Stephanie McGibbon, associate director.

Proportionate environmental impact assessment is a topic I feel particularly passionate about. Lengthy technical studies and large documents required to report what was already known are often obscuring the focus on the key issues. For practitioners, disproportionate EIA is a common scenario challenging resources and often creates an onerous perception of assessments. Jacobs has long been working on this issue on individual projects. IEMA’s proportionate EIA summit was our opportunity to join hands across the profession, step back and help to collectively facilitate fundamental change. I see two keys to success: identify pressures towards disproportionate EIA and find ways to relieve them; and break the “traditions” of EIA practice and reporting, and find new, more effective approaches for proportionate reporting. The summit brought together many in the profession to begin working towards a common goal. We now have to keep that momentum going.

Dan Johnston, senior consultant.

As a promoter of major infrastructure projects National Grid is routinely involved in the commissioning, development and management of environmental impact assessments. Like many in the industry, as EIA has matured we have seen a growth in the scale, volume and coverage of our environmental statements. Although this growth has been gradual, recent alterations to infrastructure planning, in particular, have delivered a marked change in the size of our development consent application documents. The consequences of disproportionate EIA are well documented but for us long, verbose and inaccessible statements create a barrier to effective decision-making, not just for the competent authority but also ourselves – for example, in deciding how to most effectively deploy mitigation on our projects to minimise any adverse environmental effects. Sponsoring IEMA’s summit demonstrates our commitment to seeking consensus on what makes assessment proportionate and ultimately how it can be used to deliver more sustainable projects.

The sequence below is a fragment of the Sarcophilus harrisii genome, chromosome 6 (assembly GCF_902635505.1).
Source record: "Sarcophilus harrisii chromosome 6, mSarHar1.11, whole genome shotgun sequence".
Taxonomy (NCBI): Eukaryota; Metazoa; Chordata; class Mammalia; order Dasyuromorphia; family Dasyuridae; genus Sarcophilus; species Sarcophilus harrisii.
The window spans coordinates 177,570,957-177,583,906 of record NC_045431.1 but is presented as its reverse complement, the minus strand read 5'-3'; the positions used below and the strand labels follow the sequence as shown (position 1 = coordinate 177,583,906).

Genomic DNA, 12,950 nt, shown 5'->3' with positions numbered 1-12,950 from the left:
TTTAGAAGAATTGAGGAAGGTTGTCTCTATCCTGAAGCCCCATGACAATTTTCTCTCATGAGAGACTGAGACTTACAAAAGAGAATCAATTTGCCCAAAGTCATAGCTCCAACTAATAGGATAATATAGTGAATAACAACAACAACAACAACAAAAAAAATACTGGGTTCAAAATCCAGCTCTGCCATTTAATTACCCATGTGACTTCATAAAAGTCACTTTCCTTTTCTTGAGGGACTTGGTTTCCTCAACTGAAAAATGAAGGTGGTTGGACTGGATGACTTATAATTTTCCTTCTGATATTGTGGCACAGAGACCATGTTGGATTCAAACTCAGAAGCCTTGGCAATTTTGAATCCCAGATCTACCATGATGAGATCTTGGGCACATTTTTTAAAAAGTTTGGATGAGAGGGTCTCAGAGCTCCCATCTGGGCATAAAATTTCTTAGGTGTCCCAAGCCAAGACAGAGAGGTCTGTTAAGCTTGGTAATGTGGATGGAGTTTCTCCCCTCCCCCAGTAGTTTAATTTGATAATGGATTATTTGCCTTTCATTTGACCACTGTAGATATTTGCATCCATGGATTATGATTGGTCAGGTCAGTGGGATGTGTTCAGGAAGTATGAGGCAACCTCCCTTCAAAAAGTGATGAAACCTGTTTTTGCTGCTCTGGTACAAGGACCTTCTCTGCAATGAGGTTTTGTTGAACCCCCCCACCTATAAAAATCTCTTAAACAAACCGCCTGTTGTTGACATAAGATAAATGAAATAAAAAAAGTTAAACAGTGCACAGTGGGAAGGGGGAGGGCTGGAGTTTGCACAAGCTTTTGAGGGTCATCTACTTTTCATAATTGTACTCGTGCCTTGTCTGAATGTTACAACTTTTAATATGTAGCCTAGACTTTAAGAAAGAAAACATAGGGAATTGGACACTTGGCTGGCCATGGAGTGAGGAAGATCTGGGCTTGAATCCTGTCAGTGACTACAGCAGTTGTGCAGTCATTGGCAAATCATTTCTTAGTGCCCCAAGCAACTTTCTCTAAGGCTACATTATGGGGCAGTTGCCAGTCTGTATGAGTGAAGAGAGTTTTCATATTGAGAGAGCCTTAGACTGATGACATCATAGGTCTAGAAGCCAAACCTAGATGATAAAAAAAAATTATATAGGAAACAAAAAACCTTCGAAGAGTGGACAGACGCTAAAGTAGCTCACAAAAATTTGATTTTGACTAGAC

Richard Gwilliam, senior consents officer.


The summit was sponsored by Arup, Jacobs and National Grid. Thanks to Stephanie McGibbon FIEMA, Lisa Ashari GradIEMA, Sophia White GradIEMA and Michael Tomiak for their support in delivering the event.